What is Printmaking?
Nowadays, when people think of printing, more often than not they think of digital printing, basically a photographic reproduction.
We hope that this quick glossary of the different printing methods used by our artists will give you further appreciation to our artwork and feel like we do that the printing method is an artform in itself.
A means of incising lines in a metal plate with acid for printing in the intaglio technique. The plate is first covered with an acid resistant ground through which the artist scratches a design with a stylus or needle, revealing the bare metal below. This plate is then immersed in an acid bath that cuts the incised lines into the plate. Etched lines often betray the subtle motions of the artist's fingertips.
Similar to etching, but the lines are simply scratched into the plate manually, without the use of acid. The hallmark of a drypoint is a soft and often rather thick or bushy line somewhat like that of an ink pen on moist paper.
Any of the techniques in which an image or tonal area is printed from lines or textures scratched or etched into a metal plate (engraving, etching, drypoint, aquatint, lift ground, soft ground). The plate is covered with ink, then wiped clean, leaving ink in the incised lines or textures of the image. This plate is then printed in a press on moistened paper. The paper is forced down into the area of the plate holding ink, and the image is transferred to the paper.
A form of intaglio printing in which lines are incised into a metal plate with a carving tool called a burin. The characteristics of burin engraving differ from that of etching in that engraving, requiring considerable force, is done from the strength of the arm and eliminates the quavering autographic qualities of etching, which is done more from the fingertips like fine drawing. The hallmarks of engraving are often elegantly swelling and tapering lines.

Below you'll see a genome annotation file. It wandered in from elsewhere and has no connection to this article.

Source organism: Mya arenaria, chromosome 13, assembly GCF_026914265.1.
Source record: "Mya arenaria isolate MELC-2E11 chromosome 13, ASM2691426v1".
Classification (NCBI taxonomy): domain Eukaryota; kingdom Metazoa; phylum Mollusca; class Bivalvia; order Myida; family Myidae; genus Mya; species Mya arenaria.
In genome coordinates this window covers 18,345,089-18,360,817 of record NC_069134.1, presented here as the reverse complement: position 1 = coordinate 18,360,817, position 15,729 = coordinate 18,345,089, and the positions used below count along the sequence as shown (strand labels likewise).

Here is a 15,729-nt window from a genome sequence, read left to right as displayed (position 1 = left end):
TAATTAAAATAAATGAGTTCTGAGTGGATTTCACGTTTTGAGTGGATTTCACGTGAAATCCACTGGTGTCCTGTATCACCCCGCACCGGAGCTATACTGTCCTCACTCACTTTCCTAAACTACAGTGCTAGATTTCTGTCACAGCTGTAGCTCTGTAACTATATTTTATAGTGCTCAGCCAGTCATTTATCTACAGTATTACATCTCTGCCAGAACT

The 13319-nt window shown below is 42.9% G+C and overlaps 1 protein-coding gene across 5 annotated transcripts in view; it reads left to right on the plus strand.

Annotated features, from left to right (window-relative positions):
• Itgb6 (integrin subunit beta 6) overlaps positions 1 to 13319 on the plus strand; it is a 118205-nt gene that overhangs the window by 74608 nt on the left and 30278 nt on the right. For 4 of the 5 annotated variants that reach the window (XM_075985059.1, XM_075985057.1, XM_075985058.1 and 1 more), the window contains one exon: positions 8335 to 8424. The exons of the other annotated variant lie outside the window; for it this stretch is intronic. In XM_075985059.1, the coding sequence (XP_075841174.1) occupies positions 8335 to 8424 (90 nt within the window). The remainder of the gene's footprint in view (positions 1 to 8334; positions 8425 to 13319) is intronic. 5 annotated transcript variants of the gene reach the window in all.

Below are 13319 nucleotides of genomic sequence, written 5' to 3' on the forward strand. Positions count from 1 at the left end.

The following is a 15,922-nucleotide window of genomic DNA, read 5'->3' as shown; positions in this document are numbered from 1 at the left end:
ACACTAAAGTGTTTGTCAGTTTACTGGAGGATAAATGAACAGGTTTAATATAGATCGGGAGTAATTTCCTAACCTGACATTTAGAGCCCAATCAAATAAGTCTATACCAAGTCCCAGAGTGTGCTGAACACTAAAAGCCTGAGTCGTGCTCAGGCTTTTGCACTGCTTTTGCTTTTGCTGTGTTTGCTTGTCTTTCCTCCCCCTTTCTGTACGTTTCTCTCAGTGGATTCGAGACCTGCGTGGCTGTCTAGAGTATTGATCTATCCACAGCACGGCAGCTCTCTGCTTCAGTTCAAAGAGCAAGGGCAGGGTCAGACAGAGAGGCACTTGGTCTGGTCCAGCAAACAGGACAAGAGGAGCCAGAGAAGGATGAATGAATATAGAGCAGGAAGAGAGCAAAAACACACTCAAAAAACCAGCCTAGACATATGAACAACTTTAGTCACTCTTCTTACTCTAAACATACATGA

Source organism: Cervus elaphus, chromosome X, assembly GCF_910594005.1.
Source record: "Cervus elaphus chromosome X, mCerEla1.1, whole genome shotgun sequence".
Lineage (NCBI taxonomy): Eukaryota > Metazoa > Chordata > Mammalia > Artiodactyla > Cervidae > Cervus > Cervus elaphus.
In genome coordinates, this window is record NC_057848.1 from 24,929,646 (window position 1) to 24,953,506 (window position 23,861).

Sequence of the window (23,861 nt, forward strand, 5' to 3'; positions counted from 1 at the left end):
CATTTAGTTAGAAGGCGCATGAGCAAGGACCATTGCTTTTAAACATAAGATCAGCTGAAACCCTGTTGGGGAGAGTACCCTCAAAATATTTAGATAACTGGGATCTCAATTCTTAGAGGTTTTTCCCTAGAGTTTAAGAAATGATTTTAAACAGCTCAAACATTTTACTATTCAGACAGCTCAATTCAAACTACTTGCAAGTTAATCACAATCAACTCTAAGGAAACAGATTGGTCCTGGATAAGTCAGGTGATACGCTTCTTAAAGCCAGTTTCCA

A printing technique in which the image is drawn on a very flat slab of limestone (or a specially treated metal plate). This stone is treated chemically so that ink, when rolled on to the stone, adheres only where the drawing was done. This inked image can then be transferred to a piece of paper with the help of a high pressure press.
A form of stencil printing in which the stencil is adhered to a fine screen for support. Ink can be squeegeed through the screen onto paper. Screen printing can have a hard edged quality caused by the crisp edges of the stencil. Also referred to as "silk screen" and "serigraphy."
A relief print carved in the end grain of a block of wood whose thickness is the same as the height as a piece of movable type ("type high"). This was traditionally a commercial technique practiced by specialists and used in magazines and book illustrations.
A relief print usually carved in the plank grain of a piece of wood. After the relief image has been carved in the plank with knives or gouges it is inked with a dauber or roller. It can then be printed by hand (in which case a sheet of paper is laid down on the inked plank and rubbed from the back with a smooth surface such as the palm of the hand or a wooden spoon) or with the help of a mechanical press.
A variant of woodcut in which a sheet of linoleum (sometimes mounted on a wooden block) is used for the relief surface. A design is cut into the linoleum surface with a sharp knife, V-shaped chisel or gouge, with the raised areas representing a reversal (mirror image) of the parts to show printed. The actual printing can be done by hand or with a press.